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The 5% Solution

HM Treasury, Some Rights Reserved

George Osborne's Budget under Attack

Last Wednesday, Chancellor of the Exchequer George Osborne unveiled the coalition’s new budget for 2012, and almost immediately the world came to an end.  Well, not literally, but the tabloids were certainly up in arms, with notable bastions of socialism the Daily Mail and the Telegraph decrying the so-called ‘Granny Tax’: a freeze on tax allowances for those over 65 expected to raise £3.5 billion by costing 4.4 million pensioners around £323 each.  In addition, the Value Added Tax (VAT) will be raised on pasties and pies, cigarettes and petrol – a move sure to ingratiate the coalition with voters who neither eat, smoke nor drive.  Further cuts have also been outlined to welfare, but those were expected as part of the mania for austerity currently weakening the British economy.  And for what will the government be using this new income?  The personal income allowance will be raised to £9,205, saving basic rate payers £170 per year and benefitting the upper 90% of Britons, and the top tax rate will be cut from 50% to 45% – saving millionaires over £40,000.  Despite the strong opposition coming from both left and right, Martin Wolf at the Financial Times argues that the budget will actually amount to very little in economic terms, aside from the flat-out absurdity of funnelling infrastructure investment through private firms at greater cost to the taxpayer than if we’d just build the blasted things ourselves.  So perhaps the best thing to do is ask whether the shift of resources from grannies and the poor to the ultra-wealthy is likely to have a good effect.

The cost of the 5% rate cut is debateable: while Osborne claims that the shift will cost only £100 million, this figure is based on the questionable assumption that the wealthy, having successfully dodged the 50% rate for the last few years, will not do the same for the 45% rate.  If they do, the cost to the treasury will skyrocket, and it will be the middle and lower classes that will have to pick up the slack.  The independent Institute for Fiscal Studies notes that the effect of this change, which is meant to be offset by a stamp duty on house purchases, are uncertain, and that it might represent a far larger gift to the ultra-wealthy than planned.   The change represents a fiscal gamble every bit as big as the political gamble Osborne is playing – and if early indications are correct, it is a gamble that is not paying off for the coalition.  The political blowback from the rate cut appears to be quite large, raising the question of why Osborne would risk such a thing in an austerity budget – nothing could have been more calculated to obliterate the coalition’s credibility when it claims we’re all in this together.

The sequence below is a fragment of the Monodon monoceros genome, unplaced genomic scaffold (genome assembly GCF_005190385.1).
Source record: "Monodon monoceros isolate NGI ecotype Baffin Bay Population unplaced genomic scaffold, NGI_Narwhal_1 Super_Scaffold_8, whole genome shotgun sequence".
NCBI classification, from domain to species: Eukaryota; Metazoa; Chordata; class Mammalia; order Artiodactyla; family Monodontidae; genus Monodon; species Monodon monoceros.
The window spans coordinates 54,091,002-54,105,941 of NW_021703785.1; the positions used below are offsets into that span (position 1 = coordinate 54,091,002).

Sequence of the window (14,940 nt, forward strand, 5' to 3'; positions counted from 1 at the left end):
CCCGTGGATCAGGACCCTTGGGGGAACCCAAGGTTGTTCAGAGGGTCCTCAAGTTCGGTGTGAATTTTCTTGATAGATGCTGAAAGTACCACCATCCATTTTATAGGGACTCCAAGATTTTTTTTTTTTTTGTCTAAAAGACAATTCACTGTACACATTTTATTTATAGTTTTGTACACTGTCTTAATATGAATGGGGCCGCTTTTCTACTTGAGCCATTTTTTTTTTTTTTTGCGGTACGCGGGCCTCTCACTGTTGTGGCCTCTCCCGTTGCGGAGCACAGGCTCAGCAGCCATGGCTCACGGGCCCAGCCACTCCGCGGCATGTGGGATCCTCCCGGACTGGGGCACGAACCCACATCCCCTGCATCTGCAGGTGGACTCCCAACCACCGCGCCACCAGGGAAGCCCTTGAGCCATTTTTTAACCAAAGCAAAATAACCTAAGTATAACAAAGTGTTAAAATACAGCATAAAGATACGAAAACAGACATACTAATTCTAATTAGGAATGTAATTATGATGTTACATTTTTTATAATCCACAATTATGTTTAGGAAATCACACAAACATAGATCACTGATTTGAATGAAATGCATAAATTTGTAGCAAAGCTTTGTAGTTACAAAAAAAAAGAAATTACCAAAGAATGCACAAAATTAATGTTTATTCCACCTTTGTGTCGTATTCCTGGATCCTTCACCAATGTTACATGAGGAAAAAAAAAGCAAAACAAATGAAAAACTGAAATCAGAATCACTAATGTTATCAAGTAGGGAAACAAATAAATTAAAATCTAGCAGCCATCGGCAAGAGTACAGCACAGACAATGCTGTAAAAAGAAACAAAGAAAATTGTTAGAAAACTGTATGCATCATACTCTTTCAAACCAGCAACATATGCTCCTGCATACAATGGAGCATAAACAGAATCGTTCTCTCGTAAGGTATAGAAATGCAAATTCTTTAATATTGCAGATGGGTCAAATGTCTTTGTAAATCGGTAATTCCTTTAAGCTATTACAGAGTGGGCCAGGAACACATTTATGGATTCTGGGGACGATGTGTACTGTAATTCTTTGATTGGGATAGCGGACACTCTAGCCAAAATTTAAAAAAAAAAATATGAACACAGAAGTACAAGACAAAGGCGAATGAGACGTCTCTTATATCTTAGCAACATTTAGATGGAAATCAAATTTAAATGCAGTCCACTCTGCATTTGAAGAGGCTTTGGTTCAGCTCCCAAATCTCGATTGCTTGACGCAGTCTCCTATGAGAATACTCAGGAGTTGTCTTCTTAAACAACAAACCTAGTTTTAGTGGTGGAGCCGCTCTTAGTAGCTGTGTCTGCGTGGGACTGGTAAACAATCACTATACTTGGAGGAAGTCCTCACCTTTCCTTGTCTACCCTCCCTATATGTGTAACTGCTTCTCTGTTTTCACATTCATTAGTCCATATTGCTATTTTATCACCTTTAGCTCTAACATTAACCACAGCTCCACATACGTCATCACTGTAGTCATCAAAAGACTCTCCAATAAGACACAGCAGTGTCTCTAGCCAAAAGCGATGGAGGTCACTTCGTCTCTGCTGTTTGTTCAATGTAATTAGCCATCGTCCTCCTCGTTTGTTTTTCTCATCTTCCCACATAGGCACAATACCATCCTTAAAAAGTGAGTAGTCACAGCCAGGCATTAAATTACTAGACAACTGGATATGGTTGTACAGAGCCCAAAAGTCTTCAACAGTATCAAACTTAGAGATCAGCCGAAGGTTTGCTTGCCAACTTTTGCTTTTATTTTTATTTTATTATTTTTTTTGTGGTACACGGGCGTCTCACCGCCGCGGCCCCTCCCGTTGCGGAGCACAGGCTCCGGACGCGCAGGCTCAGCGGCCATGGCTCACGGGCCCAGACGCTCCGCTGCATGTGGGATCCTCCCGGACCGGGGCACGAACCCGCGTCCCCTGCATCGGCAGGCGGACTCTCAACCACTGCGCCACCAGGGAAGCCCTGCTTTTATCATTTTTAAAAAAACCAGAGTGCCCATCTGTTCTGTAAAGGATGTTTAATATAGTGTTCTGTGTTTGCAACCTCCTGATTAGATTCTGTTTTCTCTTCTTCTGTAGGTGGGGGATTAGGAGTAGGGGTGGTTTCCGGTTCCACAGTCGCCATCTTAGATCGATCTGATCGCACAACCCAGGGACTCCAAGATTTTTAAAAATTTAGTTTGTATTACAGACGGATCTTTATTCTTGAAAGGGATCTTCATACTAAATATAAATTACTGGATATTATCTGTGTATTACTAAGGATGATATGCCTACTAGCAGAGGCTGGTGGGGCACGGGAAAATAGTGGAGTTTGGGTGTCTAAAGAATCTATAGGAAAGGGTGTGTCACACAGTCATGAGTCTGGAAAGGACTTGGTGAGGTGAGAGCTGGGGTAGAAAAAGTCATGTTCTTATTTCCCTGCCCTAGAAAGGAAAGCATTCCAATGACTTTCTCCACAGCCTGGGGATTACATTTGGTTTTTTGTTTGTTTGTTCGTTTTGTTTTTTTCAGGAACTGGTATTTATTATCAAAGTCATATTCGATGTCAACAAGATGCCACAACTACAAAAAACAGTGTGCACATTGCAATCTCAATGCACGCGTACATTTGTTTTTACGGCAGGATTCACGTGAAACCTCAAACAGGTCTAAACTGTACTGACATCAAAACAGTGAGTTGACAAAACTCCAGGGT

But from an economic standpoint, the redistribution from the bottom to the top is particularly odd.  When people have more money, from whatever source, there are only a few things they can do with it: they can squirrel it away under the mattress (unhelpful), spend it (stimulating demand), or invest it.  What makes spending or saving better comes down to whether or not there is already enough capital for investment in the economy: if there is too little, we should encourage saving to create more; if there is too much, we should encourage spending to generate demand.  So how can we know which would be better right now?  One easy way is to look at the interest rate, which is in effect the price of capital.  When there is too little capital, interest rates are bid up by businesses and individuals, just as the price of pasties goes up when there is a shortage; when there is too much, interest rates get bid down as investors try to do something with their money other than let it rot under the mattress.  Right now, interest rates are not simply low – they are at record lows, due to the massive shortfall in demand.  Few businesses are borrowing, since there is little prospect of profit with which to pay back loans.  So we should absolutely be encouraging spending, and not savings, from a macroeconomic standpoint.

And that’s where one of the problems with this budget (and the whole drive for austerity more generally) come in.  It is a well-known fact that workers, pensioners and the poor are more likely to spend extra money than to save it – you can only really start saving once your basic needs are wants are already taken care of – while the wealthy are far more likely to save than spend.  The result is a loss of aggregate demand, as money that would have been spent is instead invested.  But since the interest rate is already effectively at zero and cannot fall any further (the liquidity trap strikes once again), this extra savings cannot spur economic growth.  If it could, then the various rounds of quantitative easing the Bank of England has been engaging in would have had way more of an effect.  Perhaps the low interest rates we see will convince the wealthy to spend more rather than less.  But in that case, the boost to the economy would be far greater coming from the lower half of society buying lots of food and consumer goods than from a few extra yachts and Bentleys for the wealthy.  Either way, whatever effect these shifts in taxation and benefits have are likely to be negative – the rich will get richer, the poor will get poorer, and the rest of us will remain stuck in a low-growth and high-unemployment wasteland.